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MANOVA Stats Generalisation of Student's t (replaces scalars by vectors/matrices) leads to Hotelling's T 2 - only for 2 group case, though. For the multigroup case, no single agreed statistic. Best known is Wilk's lambda.

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MANOVA Stats Significance means: there is a linear combination of the dependent variables (the discriminant function) that distinguishes the groups. Need post hoc tests to find out which dependent variables make significant contributions to discriminant function. For the multigroup case it is possible to use Hotelling's T 2 tests for post hoc pairwise multivariate analyses. Hotelling's T 2 can be followed up in this and the simple 2 group multivariate case by univariate t's.

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MANOVA STATISTICS Pillai-Bartlett Trace Hotelling's Trace Wilk's Lambda Roy's Greatest Root ALL 4 are reported by SPSS

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MANOVA STATISTICS Each will have an F value associated with it These Fs are typically different (for the different tests) in the case of a "within" factor and any interaction including a within factor.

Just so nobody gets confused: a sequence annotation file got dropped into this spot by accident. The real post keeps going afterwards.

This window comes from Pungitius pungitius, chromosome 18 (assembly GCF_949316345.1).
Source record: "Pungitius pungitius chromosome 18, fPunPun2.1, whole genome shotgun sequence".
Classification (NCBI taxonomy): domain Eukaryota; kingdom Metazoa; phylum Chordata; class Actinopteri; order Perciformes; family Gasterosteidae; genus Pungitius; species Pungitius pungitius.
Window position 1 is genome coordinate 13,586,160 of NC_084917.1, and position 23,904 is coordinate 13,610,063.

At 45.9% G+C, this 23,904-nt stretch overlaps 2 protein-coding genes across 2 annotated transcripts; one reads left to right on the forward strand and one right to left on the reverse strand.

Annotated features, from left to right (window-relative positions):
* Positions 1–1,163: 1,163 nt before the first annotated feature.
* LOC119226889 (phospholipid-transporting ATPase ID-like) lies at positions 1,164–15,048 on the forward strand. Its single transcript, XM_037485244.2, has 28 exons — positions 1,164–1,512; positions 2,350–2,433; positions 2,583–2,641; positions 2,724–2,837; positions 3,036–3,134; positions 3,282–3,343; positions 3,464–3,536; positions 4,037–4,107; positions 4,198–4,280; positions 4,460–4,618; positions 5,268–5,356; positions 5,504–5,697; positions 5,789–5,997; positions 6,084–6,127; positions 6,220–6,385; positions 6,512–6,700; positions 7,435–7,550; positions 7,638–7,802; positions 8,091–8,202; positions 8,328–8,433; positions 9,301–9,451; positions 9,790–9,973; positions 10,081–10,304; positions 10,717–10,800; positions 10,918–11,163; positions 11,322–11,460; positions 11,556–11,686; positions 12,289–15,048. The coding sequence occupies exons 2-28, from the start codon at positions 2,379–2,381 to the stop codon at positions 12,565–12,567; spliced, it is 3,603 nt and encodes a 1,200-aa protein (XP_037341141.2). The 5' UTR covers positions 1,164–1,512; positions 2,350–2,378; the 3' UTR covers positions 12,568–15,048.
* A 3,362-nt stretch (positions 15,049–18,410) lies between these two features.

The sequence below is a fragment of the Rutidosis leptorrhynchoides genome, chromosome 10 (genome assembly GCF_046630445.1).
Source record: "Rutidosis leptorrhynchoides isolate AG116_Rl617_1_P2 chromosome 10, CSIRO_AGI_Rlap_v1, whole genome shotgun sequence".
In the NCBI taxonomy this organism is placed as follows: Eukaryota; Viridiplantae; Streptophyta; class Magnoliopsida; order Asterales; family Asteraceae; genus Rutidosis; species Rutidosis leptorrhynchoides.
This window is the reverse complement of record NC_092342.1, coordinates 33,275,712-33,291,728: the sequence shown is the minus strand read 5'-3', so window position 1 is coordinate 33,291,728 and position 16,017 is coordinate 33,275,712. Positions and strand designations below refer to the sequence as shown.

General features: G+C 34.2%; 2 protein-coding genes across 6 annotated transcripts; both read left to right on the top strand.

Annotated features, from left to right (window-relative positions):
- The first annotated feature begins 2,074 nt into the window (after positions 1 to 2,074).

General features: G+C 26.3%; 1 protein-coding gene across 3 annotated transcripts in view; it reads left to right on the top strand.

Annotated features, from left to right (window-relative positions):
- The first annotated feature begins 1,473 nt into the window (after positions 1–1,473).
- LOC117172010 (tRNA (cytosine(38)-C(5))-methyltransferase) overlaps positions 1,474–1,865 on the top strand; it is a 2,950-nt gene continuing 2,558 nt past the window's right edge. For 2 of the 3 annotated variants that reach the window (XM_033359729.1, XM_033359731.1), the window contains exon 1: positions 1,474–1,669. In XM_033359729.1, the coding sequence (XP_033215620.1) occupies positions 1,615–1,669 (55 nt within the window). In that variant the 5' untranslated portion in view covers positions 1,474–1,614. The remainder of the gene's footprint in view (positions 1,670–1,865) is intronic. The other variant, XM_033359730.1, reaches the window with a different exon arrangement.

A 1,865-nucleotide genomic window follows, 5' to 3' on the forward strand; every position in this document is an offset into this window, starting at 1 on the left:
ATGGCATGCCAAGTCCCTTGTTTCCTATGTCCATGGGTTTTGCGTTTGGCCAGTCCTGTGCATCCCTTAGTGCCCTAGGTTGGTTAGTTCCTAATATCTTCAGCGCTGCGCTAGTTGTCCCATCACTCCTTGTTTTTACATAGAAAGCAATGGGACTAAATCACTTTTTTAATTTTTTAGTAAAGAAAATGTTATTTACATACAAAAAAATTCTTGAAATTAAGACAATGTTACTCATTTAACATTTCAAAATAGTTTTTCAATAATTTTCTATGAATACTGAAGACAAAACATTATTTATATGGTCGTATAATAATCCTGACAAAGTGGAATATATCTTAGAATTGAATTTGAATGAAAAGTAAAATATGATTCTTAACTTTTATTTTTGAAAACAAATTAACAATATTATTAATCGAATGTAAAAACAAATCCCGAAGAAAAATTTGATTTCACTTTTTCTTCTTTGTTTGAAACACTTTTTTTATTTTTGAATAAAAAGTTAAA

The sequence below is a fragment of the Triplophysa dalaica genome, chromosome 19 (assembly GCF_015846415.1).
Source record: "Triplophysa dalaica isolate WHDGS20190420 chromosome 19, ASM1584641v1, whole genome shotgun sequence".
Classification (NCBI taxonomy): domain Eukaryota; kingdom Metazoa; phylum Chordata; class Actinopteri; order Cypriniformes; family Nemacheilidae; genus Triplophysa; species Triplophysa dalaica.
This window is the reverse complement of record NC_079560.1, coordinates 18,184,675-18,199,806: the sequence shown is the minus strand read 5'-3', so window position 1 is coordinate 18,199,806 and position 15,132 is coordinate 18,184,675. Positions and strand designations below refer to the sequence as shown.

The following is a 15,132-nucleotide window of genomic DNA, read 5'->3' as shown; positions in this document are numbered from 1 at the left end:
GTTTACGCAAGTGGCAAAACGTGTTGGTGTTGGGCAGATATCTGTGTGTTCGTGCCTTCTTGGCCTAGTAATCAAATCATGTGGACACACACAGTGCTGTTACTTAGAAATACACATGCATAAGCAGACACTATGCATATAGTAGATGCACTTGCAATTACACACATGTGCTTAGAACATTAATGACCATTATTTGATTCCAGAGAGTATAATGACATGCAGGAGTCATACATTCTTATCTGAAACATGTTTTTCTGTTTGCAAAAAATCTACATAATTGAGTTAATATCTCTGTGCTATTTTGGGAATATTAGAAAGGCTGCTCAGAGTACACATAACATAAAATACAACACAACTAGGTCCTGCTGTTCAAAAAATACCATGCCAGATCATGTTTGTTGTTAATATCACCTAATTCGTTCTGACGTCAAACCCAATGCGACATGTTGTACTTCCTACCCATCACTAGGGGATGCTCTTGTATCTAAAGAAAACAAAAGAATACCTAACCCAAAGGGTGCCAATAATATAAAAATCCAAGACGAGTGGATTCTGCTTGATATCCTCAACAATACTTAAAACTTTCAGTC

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MANOVA AND REPEATED MEASURES Repeated measures on a single individual, usually treated as a within factor in a univariate ANOVA can be thought of as measures on multiple dependent variables. So, repeated measures designs can be alternatively analysed using MANOVA. Recent versions of SPSS report MANOVA statistics for repeated measures designs.

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MANOVA AND REPEATED MEASURES Advantage: Avoids assumptions about equality of covariances required in repeated measures ANOVA. Violation of this assumption may be particularly problematic for specific comparisons. Problem: MANOVA may have less power.

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Discriminant Analysis As we have seen, MANOVA produces discriminant functions Linear combinations of DVs that best separate the levels of an IV (or an interaction of IVs) Discriminant Analysis can be regarded as the inverse of (one-way) MANOVA